DEEP VS. WIDE EMAIL LISTS (WHICH IS BETTER?)

When looking at email lists I like to classify them as being either “Deep” or “Wide.”

Here’s a quick explanation of what I’m talking about.

(And why this concept is so important for marketers.)

1. Deep Lists

Deep lists primarily refer to a list of buyers. More specifically, I’m talking about a list of buyers who have spent serious money. This can be anything from $297 all the way up to $1997, or more. Another feature of these lists is that they are usually small. For example, you often hear people brag about making money with a list of less than a hundred people. This is how they do it.

When I talk about deep lists I’m also talking about your relationship with that list. People with deep lists have cultivated a relationship with their audience over years and sometimes decades. The audience sees them as a valuable source of information and guidance. They are effectively a guru in their industry.

This means that when you mail high ticket offers…well…the list converts.

And with every offer mailed that relationship grows deeper and deeper.

Then, on the other hand, you have…

2. Wide Lists

A wide list refers to a list of people who have yet to convert. It also refers to people who may have bought low ticket offers. It could also mean you have a list of freebie seekers who will never convert. Another feature of these lists is that you have subscribers who don’t read your emails, or who rarely read them.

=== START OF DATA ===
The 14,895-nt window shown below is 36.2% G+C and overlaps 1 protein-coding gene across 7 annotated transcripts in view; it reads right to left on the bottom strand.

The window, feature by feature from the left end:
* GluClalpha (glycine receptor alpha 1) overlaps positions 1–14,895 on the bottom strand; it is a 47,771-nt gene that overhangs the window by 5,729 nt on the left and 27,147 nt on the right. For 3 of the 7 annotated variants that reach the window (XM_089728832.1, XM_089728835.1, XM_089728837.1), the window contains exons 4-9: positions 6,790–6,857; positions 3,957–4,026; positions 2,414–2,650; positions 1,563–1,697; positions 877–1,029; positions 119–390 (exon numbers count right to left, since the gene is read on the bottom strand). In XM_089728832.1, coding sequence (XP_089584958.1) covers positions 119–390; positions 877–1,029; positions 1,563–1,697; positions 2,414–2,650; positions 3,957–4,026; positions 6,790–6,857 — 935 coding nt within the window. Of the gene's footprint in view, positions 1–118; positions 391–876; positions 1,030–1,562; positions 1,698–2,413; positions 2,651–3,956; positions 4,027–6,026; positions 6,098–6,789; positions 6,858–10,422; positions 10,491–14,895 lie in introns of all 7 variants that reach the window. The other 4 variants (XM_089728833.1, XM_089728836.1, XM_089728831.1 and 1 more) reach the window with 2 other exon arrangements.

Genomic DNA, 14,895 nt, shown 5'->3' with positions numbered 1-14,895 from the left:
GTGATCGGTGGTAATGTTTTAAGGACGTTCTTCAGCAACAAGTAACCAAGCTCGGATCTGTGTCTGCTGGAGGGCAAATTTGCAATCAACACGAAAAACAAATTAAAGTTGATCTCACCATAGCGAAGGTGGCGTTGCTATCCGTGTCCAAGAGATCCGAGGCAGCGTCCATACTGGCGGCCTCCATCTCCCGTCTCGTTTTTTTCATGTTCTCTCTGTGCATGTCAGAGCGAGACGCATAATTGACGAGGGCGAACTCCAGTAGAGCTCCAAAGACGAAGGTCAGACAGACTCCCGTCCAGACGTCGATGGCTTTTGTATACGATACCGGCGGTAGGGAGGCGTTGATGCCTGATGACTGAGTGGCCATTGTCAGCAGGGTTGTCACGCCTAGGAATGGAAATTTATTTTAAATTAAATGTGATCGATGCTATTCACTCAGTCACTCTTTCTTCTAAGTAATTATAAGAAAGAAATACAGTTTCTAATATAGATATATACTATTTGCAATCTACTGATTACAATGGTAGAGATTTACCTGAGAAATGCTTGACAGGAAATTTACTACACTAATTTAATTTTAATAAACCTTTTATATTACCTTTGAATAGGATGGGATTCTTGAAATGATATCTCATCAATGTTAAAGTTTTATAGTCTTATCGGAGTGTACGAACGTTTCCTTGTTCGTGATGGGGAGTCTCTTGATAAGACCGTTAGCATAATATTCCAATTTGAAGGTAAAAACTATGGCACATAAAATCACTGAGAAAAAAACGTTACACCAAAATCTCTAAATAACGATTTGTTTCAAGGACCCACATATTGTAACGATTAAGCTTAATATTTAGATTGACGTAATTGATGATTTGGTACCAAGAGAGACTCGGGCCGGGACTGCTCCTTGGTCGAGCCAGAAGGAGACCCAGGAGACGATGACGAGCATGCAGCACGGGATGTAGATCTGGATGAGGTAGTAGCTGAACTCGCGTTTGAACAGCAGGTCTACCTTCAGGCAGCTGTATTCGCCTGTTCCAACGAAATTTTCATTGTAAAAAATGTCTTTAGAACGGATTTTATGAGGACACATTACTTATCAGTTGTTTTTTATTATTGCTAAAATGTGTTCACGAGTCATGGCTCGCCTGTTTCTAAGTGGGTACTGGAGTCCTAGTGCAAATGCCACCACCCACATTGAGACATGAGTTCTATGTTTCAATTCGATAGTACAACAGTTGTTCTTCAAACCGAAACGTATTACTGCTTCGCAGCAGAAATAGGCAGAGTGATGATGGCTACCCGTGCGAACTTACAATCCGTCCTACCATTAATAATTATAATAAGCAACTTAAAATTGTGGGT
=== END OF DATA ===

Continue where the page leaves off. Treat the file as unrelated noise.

Now, this type of list can make you money. For example, if you have 10,000 or more subscribers, and you make a low ticket offer, you’re almost guaranteed to make sales.

Will you make as much as you would with a deep list? Probably not, but it really depends on what type of offer you’re mailing…and how many subscribers you have.

Another problem with wide lists is that these types of buyers can be a pain in the butt. These are the people who feel nothing about asking for a refund and ripping you off. Wide lists can also be a problem because running a list takes money.

So now that you understand this concept here is the real question:

Which type of list is better?

Deep or wide…

The truth is that neither is perfect.

What you really want to do is aim for a mixture of both.

To start with, you want to get as many subscribers as possible and build a wide list.

Really build up that subscriber count and never stop doing this.

Ideally, you want new people subscribing on a daily basis.

You then want to start filtering out people, converting your subscribers, and building a deep list

You do this by mailing as often as possible.

People who aren’t interested in what you’ve got will unsubscribe.

(Believe it or not this is actually a good thing.)

You basically want people to stop wasting your time and shit or get off the pot.

This is basically the art of curating and manicuring your list.

You also want to build and strengthen your relationship with your audience.

This means getting them to know, like, and trust you.

Next, sell a mixture of high and low ticket offers.

High ticket offers also help to get rid of people, especially those who were never going to buy.

That being said, you shouldn’t only sell high ticket offers. It’s a good idea to mix in the occasional low ticket offer. You see, there could be people who like what you’re offering, but who aren’t ready to commit to spending a lot of money with you. These people need a taste of what you’ve got to offer, before they commit to a bigger meal. This is why it’s a good idea to occasionally throw in a low ticket offer.

The bottom line is that you have deep and wide lists.

You goal, as a marketer is to build a mixture of both.

By doing this you’ll maximize conversions…

…and ultimately turn your list into a money making machine.

Alastair Walton